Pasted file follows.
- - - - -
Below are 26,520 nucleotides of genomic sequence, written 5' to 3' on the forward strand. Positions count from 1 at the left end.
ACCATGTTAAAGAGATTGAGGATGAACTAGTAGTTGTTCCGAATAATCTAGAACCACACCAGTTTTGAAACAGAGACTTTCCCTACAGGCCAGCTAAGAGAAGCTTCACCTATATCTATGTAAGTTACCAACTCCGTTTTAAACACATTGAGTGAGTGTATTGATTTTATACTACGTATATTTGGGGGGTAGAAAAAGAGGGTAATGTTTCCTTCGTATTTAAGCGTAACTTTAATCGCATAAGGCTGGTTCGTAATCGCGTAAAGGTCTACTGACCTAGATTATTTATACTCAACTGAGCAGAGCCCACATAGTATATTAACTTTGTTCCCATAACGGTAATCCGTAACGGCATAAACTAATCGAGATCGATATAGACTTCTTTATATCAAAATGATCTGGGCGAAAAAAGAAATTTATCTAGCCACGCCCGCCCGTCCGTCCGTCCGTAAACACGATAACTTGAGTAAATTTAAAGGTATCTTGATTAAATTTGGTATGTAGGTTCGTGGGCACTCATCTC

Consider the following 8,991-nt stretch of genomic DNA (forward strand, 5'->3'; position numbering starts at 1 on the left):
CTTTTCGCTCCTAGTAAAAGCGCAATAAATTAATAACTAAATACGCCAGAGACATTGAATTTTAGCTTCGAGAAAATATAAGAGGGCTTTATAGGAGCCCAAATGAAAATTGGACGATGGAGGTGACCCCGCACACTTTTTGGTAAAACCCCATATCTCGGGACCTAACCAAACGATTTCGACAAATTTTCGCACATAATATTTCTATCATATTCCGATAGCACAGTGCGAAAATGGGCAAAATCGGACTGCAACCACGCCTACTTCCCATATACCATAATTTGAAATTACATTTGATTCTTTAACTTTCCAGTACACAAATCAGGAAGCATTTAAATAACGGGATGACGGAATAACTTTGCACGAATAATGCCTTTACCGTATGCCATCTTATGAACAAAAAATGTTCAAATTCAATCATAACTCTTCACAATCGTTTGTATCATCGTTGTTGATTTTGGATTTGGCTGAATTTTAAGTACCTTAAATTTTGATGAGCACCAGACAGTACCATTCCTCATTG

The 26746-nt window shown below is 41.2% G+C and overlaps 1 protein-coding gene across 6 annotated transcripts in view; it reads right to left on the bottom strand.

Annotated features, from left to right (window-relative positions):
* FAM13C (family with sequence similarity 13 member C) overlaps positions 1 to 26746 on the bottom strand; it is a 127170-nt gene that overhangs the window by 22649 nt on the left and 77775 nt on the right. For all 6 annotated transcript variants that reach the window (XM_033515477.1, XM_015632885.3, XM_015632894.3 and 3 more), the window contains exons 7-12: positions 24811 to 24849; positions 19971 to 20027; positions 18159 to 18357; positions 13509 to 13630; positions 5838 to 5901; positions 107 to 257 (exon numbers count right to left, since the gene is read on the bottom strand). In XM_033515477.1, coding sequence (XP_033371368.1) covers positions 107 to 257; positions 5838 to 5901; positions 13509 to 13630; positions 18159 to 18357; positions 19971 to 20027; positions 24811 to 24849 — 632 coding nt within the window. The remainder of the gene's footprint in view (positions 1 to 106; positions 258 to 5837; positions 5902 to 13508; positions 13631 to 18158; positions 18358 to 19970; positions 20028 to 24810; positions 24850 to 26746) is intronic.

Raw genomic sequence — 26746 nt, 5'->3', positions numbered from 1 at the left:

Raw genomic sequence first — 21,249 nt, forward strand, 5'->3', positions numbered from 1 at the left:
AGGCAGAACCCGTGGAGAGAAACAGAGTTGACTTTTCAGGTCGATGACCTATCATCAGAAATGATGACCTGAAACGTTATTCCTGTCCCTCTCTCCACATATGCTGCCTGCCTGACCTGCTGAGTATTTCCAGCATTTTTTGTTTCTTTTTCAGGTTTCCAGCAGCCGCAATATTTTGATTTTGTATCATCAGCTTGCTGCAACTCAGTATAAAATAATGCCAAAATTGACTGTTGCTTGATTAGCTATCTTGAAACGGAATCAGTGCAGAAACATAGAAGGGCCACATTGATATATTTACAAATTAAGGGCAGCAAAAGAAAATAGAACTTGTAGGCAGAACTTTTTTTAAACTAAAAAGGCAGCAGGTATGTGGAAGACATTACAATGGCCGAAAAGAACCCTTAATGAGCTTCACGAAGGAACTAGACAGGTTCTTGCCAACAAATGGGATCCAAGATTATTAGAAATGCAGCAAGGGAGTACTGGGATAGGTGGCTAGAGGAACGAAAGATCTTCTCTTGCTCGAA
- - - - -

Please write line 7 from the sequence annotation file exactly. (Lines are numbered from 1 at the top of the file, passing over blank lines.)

* FAM13C (family with sequence similarity 13 member C) overlaps positions 1 to 26746 on the bottom strand; it is a 127170-nt gene that overhangs the window by 22649 nt on the left and 77775 nt on the right. For all 6 annotated transcript variants that reach the window (XM_033515477.1, XM_015632885.3, XM_015632894.3 and 3 more), the window contains exons 7-12: positions 24811 to 24849; positions 19971 to 20027; positions 18159 to 18357; positions 13509 to 13630; positions 5838 to 5901; positions 107 to 257 (exon numbers count right to left, since the gene is read on the bottom strand). In XM_033515477.1, coding sequence (XP_033371368.1) covers positions 107 to 257; positions 5838 to 5901; positions 13509 to 13630; positions 18159 to 18357; positions 19971 to 20027; positions 24811 to 24849 — 632 coding nt within the window. The remainder of the gene's footprint in view (positions 1 to 106; positions 258 to 5837; positions 5902 to 13508; positions 13631 to 18158; positions 18358 to 19970; positions 20028 to 24810; positions 24850 to 26746) is intronic.